★★★ Snow had appeared, just like that, and was already finishing up. There was just enough to newly trace things; the sidewalks in view down across the avenue were bare and wet. The clouds, their work done, went away, leaving sun occasionally cut off passing clouds. The banging of construction carried through the cold air with a high, metallic ring. A strip of sun stretched down the face of the white brick apartment building, exactly as wide as the column of windows it was centered on. Some of the snow had survived the entire school day. A child scooped up a handful and threw it, sending it sprinkling drily on the heads of her classmates.
Sunday morning at 11 AM: I park my car at the corner of Bedford and Gates on a Tuesday street parking spot. I check the signs. I’m good. I go about my day.
Monday at 7:15 PM: Arrive back at the spot where my car was parked to move it for street cleaning. My car’s not there. What is there are a bunch of cones and a new sidewalk. Ok, seems like the car got towed. Who towed the car?
7:20 PM: Get home and search the NYC towed car database for my plates. No dice.
7:25 PM: Call my local precinct, the 88. The 88 tells me they can’t find my car. The 88 tells me they’re not my local precinct. Call the 79, they say, that’s your precinct.
7:30 PM: Call the 79. The 79 wants to know what color is the car? What make? What year? 2010, I think, I say. Were you parked in front of a driveway? No, I say. The 79 says a bunch of cars got towed off Franklin, but not Bedford.
Do I want to report it stolen, they ask. It’s probably not stolen, they say, but there’s a chance it is stolen.
A special kind of decorousness outside train bathrooms. All eyes to the ground humility, arms folded forbearance, untoothed smile acknowledgements. The train was five or so minutes from NYC and, stricken with the imminence of our destination, everyone wanted to pee. Now there were three of us in line, trying to maintain balance and dignity and avoid eye contact as we were barrelled back to the city—sons and daughters full of pie and family.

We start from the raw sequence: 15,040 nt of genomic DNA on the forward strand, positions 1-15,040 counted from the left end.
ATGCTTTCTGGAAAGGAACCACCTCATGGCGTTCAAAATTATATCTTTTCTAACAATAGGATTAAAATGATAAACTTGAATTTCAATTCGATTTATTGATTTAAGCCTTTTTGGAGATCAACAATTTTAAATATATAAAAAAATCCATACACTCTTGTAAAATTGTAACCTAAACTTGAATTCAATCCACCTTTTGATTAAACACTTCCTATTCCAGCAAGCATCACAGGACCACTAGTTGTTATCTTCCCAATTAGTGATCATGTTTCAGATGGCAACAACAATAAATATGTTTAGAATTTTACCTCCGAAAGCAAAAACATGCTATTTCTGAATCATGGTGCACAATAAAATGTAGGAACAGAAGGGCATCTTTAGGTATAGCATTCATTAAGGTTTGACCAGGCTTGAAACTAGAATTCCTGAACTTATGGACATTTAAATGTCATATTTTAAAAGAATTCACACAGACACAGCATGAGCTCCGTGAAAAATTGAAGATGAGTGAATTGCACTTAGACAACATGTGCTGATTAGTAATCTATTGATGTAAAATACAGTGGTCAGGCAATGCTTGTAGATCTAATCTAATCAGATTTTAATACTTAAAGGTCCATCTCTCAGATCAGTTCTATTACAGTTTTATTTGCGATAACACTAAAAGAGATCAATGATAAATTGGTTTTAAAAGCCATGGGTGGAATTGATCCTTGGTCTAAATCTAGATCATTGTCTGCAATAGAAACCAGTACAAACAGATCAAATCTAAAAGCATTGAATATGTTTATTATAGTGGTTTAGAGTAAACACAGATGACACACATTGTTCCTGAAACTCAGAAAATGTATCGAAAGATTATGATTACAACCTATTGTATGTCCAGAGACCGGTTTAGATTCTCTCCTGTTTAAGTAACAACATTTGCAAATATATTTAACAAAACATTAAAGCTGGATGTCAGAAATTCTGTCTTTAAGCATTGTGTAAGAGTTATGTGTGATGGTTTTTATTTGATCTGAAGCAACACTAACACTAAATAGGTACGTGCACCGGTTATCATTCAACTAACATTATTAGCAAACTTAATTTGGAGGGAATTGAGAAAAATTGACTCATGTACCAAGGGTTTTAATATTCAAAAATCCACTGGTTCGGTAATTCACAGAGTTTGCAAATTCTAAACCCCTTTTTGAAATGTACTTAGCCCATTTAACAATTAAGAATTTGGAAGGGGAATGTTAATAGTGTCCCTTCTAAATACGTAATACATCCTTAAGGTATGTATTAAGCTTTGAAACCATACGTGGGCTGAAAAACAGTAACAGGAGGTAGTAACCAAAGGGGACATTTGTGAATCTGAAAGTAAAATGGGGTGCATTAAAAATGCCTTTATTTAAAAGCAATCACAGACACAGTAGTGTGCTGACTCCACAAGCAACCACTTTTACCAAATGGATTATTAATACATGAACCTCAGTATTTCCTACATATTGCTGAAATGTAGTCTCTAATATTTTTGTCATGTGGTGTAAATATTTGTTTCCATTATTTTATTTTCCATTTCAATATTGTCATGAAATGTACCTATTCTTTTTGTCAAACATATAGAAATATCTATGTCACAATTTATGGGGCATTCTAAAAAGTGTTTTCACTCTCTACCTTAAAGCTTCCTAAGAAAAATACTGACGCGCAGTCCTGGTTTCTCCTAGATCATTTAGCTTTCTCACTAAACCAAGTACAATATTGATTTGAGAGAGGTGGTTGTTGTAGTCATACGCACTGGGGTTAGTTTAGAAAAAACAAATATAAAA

You, the incoming fourth in line, were a young guy with round spectacles and a nice, oblong, Where’s Waldo-ish face. You took your place behind me with the obligatory quick sheepish smile that says, thanks, and yep, here we all are, human, with our bodily functions, ha. And then you and I and the rest of us in this bathroom line watched but pretended not to watch a young boy battling through the sliding doors. Eight or nine years old, full of the willfulness and self-consciousness specific to that age, he did not look up at any of us as he went to try the bathroom door. When the locked handle failed him he glanced up at me and I confirmed it was occupied, that there was a line, with as much sympathy as I could. My memories of that age are almost exclusively embarrassment in the company of adults—smiling, indulgent adults, calling attention to one’s mistakes. And then, he positioned himself behind me, but ahead of you. I faltered—who wants to be a line tyrant to a kid? But then again, the laws of the bathroom line, the justice of the bathroom line, dictated you were next! It was a tiny yet perturbing quandary and I glanced at you in a flickering sort of way, but then the bathroom door was opening and it was my turn and everyone knows you don’t dally when the door opens. When I emerged, the boy was right there, small and determined and ready to shoot in and take my place and I glanced at you as he did.
I don’t know anything about this act and my Japanese is, uh, limited, so if she’s saying something offensive please accept my apologies in advance. I mean, I don’t think she is, but you never know these days. Anyway, learn more here and please do enjoy.
★★★ A mastiff was wearing a suspiciously human-cut Nordic sweater. The air had been harsh and frosty even inside the lobby; outside it was a little painful to breathe. Only a dry salt crust remained where the playground snow had been. There was no way to wear as many clothes inside the apartment as it was necessary to wear outdoors. The sparse and mobile early morning clouds became a lid of gray, and then that in turn blew away, leaving the afternoon completely clear. Brilliant highlights flared at the tops of buildings—far away from the deep and heavy shadows in the streets. It was hard to separate the effects of the air from the dry cough developing down in the chest.